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The Greek summer experience, with learning to boot

Five Princeton University students visit the ruins of a Venetian castle in Crete, earlier this summer. Hundreds of students from the US and Canada have traveled to Greece this summer – most for the first time – to study Greek history, drama, business, literature, anthropology, or the Ancient and Modern Greek languages, among other subjects.

By Anna Mazarakis

Harrison Blackman had never been abroad before, but he’d always wanted to see the ancient sites and cities in Greece, so when he saw that a professor from Princeton University would be teaching a summer class in Greece, he jumped at the opportunity to study abroad.

While in Greece, his class studied Greek literature, took Modern Greek language classes and participated in workshops with professional Greek photographers. The students also traveled to various sites across the country to familiarize themselves with the context of the literature and better understand the country’s culture and history, Professor Eduardo Cadava said.

“This is my first time abroad, so I feel like I’ll go back feeling more like a citizen of the world and not just of Maryland,” Blackman said. “I feel like I have a better perspective now on how the world works, evolves and changes.”

Blackman is just one of the hundreds of students who have traveled to Greece this summer – most for the first time – to study Greek history, drama, business, literature, anthropology, or the Ancient and Modern Greek languages, among other subjects.

Representatives from the Tourism and Education ministries said they do not record the number of students that come from abroad to take part in programs in Greece organized by their universities, but the number is expected to have increased dramatically since 1998, when New York University launched its Summer in Athens program, which it says was the first of its kind.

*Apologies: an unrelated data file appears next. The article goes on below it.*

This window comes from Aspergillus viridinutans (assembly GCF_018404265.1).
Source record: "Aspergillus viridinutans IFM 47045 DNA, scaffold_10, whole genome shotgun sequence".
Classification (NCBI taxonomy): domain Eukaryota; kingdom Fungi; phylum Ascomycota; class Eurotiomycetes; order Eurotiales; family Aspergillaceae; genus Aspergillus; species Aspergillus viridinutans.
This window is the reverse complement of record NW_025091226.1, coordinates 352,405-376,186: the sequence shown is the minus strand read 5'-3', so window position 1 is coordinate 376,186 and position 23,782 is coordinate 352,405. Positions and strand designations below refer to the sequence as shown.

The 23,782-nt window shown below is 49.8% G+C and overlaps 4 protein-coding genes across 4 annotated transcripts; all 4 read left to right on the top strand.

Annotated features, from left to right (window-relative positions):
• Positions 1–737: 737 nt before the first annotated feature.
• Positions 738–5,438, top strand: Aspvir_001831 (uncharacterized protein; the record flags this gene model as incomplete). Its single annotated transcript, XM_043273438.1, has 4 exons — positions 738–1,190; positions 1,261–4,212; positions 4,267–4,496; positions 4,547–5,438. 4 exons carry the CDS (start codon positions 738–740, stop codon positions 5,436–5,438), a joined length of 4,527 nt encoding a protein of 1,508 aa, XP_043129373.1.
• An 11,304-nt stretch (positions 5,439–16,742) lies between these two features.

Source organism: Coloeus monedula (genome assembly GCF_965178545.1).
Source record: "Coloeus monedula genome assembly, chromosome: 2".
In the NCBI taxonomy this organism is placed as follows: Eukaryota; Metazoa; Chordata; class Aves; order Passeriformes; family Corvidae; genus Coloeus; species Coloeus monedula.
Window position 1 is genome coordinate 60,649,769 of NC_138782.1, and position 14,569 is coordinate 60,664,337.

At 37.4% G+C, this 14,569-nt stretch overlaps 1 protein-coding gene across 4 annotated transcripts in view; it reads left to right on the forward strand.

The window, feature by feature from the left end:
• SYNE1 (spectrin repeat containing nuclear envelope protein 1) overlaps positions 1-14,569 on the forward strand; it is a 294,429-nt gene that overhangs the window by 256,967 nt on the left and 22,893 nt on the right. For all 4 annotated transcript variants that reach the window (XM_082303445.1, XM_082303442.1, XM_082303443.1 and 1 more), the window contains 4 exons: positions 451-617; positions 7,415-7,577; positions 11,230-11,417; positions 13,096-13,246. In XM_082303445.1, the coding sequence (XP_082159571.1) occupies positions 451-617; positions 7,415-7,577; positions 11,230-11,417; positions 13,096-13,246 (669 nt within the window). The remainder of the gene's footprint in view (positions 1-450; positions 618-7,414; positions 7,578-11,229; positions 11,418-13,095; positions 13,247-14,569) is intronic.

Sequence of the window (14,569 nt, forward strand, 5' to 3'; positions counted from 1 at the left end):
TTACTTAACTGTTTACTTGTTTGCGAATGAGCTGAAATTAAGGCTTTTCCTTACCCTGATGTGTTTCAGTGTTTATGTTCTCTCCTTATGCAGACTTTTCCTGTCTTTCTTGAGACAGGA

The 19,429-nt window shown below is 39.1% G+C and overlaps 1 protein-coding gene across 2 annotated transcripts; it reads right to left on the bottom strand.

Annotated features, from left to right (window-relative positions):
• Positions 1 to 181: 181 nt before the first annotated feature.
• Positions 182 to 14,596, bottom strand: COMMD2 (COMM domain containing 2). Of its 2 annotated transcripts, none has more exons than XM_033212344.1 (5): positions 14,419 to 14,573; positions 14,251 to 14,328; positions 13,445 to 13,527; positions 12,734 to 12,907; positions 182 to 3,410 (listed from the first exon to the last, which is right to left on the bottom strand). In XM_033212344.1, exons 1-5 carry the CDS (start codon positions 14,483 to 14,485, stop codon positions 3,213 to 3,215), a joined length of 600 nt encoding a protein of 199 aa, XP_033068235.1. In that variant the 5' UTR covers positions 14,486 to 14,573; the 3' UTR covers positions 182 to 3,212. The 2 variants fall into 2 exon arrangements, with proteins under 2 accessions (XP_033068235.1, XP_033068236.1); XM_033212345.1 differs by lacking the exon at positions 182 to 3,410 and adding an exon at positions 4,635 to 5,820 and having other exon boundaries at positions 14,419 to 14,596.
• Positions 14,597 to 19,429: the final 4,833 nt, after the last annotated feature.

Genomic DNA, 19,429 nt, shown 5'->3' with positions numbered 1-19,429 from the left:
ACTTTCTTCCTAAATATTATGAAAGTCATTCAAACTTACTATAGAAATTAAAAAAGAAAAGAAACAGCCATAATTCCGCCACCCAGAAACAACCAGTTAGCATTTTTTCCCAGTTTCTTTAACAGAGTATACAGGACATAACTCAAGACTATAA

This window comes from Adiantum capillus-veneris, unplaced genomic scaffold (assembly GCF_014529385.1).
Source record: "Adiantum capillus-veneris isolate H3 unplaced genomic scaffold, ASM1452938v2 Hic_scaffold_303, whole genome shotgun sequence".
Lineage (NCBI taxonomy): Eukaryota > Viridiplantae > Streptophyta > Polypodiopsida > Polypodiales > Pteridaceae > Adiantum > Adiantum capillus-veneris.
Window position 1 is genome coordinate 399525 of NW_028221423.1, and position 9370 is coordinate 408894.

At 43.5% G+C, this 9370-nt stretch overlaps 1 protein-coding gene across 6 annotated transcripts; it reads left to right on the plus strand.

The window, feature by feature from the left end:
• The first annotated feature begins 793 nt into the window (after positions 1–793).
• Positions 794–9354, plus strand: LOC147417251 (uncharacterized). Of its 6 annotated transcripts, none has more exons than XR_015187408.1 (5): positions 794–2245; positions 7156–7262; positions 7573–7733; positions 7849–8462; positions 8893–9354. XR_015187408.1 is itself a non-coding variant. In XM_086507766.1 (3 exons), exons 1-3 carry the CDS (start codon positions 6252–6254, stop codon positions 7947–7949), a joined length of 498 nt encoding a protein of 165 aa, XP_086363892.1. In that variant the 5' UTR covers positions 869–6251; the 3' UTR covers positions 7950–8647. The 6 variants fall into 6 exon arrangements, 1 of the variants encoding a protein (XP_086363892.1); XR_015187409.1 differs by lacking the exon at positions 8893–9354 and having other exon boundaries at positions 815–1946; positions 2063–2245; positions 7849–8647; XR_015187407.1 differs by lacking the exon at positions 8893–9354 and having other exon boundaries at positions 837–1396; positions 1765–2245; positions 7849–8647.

In addition to programs in the classroom, a number of universities have taken students to excavation sites in Greece this summer to learn more about archaeology and to research the ancient world.

“In certain years we were excavating at the Greek sanctuary – the altar of Zeus – in other years we were studying the material and other years we are doing architectural surveys, theological surveys, geological surveys,” said University of Arizona Greek archaeology professor David Gilman Romano of the Mt Lykaion Excavation and Survey Project, of which he is co-director.

The students spend their days at the various excavation sites drawing architectural plans of the buildings, cataloging finds and researching history and the artifacts that have been found. This work gives them the chance to learn practical skills that can lead to a career in archaeology, University of Alberta professor and director of the Kastro Kallithea archaeological project, Margriet Haagsma, explained.

“Just to see how the technology worked back then, it gives you so much more of a better insight into how people’s daily lives worked,” said John Manderscheid, a student at the University of Alberta. “We’ve barely scratched the surface on so many things… Not everything’s been answered, not everything’s been found and you want to go back and learn more.”

While the same classes and skills could be taught at their own universities during the academic year – and some universities do, in fact, teach similar classes at home – Othon Alexandrakis, an assistant professor at York University who is teaching a methods training course for sociocultural anthropology in Athens, explained that the output of student work is quite different in Greece.